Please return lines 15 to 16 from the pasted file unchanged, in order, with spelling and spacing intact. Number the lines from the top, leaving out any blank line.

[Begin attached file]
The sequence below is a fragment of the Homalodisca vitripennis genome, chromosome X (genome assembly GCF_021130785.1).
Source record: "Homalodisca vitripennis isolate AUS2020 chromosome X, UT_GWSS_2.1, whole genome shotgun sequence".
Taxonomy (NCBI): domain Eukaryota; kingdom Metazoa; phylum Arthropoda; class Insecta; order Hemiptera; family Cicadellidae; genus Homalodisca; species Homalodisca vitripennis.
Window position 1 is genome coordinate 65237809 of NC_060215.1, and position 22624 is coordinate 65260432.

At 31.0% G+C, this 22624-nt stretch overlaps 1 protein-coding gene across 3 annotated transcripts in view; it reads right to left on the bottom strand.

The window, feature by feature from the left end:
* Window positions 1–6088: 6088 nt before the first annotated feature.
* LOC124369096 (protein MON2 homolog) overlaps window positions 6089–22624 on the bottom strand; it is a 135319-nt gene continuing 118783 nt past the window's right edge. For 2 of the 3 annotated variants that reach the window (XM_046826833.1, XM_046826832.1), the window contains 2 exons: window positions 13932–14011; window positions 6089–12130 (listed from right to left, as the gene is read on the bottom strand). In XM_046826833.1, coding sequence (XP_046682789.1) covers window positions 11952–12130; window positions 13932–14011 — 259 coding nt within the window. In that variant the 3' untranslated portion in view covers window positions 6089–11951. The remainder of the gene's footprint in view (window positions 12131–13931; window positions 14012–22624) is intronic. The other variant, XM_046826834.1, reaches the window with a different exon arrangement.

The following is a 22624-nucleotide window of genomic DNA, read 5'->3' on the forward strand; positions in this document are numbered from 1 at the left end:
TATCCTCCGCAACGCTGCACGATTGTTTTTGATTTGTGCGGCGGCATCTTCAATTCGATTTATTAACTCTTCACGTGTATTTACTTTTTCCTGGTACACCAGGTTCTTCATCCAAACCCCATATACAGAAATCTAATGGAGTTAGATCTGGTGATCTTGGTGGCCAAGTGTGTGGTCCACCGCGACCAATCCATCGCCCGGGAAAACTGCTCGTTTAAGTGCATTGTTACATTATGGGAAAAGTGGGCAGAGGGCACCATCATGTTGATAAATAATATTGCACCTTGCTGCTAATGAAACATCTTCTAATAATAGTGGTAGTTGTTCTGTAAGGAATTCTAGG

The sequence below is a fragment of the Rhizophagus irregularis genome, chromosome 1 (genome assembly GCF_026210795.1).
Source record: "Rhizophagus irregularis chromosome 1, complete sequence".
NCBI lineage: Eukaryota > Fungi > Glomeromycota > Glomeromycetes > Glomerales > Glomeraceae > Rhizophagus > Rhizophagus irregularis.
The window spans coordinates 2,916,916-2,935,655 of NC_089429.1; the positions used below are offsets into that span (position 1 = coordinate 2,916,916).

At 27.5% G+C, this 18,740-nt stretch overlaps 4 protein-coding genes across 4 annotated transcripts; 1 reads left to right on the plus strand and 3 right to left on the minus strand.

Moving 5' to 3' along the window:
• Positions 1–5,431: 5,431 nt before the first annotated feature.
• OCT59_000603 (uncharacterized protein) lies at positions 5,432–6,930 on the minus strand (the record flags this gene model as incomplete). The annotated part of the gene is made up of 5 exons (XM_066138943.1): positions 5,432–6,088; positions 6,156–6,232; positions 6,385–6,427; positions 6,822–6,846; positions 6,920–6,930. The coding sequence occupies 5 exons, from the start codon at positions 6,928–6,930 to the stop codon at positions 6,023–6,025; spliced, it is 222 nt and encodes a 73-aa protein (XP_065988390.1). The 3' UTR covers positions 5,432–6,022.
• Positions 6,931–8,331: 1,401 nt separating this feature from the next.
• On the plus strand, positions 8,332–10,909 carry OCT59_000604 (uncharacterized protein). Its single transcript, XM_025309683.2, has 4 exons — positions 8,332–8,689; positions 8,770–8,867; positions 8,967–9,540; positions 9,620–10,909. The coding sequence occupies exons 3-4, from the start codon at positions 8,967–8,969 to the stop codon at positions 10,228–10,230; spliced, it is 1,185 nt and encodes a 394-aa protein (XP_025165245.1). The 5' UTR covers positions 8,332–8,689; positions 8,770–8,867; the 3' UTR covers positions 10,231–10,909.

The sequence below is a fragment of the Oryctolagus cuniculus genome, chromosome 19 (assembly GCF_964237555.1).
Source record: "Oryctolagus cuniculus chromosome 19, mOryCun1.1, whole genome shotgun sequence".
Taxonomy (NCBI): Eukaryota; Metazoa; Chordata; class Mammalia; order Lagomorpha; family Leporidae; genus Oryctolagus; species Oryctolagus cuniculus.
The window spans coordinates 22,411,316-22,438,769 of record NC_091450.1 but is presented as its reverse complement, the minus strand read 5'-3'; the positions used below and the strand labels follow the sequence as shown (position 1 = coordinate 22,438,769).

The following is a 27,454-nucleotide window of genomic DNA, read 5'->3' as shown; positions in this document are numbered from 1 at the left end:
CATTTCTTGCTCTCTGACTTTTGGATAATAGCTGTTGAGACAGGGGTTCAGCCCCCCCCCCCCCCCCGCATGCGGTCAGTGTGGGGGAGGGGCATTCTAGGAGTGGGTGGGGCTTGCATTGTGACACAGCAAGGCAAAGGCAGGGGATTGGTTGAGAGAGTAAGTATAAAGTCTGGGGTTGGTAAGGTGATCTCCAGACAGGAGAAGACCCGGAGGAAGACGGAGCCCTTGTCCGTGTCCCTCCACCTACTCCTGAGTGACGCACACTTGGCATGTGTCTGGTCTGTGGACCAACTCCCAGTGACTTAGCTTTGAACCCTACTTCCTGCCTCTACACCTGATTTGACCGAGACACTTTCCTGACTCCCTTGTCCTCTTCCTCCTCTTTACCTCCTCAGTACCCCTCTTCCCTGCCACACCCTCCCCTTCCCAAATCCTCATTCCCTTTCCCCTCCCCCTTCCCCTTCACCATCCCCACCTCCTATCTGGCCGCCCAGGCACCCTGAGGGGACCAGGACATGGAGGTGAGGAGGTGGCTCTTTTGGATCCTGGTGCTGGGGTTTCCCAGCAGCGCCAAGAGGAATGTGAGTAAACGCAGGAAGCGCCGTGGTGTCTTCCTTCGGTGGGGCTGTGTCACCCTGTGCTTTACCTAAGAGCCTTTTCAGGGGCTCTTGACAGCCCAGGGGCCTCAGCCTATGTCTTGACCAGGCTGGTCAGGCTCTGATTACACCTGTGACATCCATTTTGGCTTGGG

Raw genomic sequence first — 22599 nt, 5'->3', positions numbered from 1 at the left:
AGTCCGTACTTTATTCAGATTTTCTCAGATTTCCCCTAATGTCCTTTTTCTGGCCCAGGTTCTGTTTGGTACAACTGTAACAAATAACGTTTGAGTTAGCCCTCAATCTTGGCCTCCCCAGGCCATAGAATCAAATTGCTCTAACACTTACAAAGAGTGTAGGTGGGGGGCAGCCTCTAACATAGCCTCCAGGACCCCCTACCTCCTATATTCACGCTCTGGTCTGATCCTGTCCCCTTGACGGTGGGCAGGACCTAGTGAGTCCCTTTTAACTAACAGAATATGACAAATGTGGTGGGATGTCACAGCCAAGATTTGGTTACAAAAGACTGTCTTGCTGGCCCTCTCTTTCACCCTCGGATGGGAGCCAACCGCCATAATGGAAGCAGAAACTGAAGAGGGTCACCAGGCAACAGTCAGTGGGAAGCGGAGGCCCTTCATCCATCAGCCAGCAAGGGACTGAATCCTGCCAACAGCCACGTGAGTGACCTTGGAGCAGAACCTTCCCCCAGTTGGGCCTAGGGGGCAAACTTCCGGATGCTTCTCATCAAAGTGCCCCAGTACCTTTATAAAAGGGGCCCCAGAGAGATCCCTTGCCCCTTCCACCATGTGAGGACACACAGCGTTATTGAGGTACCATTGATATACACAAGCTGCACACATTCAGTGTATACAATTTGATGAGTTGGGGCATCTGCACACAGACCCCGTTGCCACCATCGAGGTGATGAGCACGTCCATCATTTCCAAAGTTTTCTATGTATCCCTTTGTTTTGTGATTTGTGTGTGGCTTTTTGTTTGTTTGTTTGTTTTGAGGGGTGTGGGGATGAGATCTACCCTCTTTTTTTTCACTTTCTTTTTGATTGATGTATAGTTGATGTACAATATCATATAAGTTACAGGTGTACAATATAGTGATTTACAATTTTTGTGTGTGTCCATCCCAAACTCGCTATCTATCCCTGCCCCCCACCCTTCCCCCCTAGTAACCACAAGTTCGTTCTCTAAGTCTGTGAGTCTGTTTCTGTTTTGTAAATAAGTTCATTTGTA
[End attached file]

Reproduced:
At 27.5% G+C, this 18,740-nt stretch overlaps 4 protein-coding genes across 4 annotated transcripts; 1 reads left to right on the plus strand and 3 right to left on the minus strand.

Moving 5' to 3' along the window: